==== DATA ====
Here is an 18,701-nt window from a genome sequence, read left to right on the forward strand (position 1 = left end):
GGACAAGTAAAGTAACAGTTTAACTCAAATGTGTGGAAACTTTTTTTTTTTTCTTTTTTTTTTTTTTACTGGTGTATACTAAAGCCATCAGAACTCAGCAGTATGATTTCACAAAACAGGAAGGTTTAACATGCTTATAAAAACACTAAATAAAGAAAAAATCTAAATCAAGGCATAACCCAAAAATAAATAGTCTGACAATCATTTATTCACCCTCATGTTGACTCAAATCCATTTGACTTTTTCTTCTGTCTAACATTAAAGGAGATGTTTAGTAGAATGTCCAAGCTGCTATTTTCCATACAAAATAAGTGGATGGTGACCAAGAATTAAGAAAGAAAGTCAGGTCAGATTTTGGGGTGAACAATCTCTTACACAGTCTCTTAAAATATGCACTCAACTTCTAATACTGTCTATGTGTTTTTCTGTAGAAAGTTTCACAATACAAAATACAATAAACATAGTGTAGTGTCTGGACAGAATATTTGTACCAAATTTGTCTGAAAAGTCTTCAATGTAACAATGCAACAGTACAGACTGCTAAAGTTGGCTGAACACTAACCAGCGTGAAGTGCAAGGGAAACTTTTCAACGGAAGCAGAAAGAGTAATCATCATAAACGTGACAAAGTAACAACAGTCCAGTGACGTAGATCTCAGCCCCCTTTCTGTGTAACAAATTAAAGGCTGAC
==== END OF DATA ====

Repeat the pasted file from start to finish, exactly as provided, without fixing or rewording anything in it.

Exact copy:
Here is an 18,701-nt window from a genome sequence, read left to right on the forward strand (position 1 = left end):
GGACAAGTAAAGTAACAGTTTAACTCAAATGTGTGGAAACTTTTTTTTTTTTCTTTTTTTTTTTTTTACTGGTGTATACTAAAGCCATCAGAACTCAGCAGTATGATTTCACAAAACAGGAAGGTTTAACATGCTTATAAAAACACTAAATAAAGAAAAAATCTAAATCAAGGCATAACCCAAAAATAAATAGTCTGACAATCATTTATTCACCCTCATGTTGACTCAAATCCATTTGACTTTTTCTTCTGTCTAACATTAAAGGAGATGTTTAGTAGAATGTCCAAGCTGCTATTTTCCATACAAAATAAGTGGATGGTGACCAAGAATTAAGAAAGAAAGTCAGGTCAGATTTTGGGGTGAACAATCTCTTACACAGTCTCTTAAAATATGCACTCAACTTCTAATACTGTCTATGTGTTTTTCTGTAGAAAGTTTCACAATACAAAATACAATAAACATAGTGTAGTGTCTGGACAGAATATTTGTACCAAATTTGTCTGAAAAGTCTTCAATGTAACAATGCAACAGTACAGACTGCTAAAGTTGGCTGAACACTAACCAGCGTGAAGTGCAAGGGAAACTTTTCAACGGAAGCAGAAAGAGTAATCATCATAAACGTGACAAAGTAACAACAGTCCAGTGACGTAGATCTCAGCCCCCTTTCTGTGTAACAAATTAAAGGCTGAC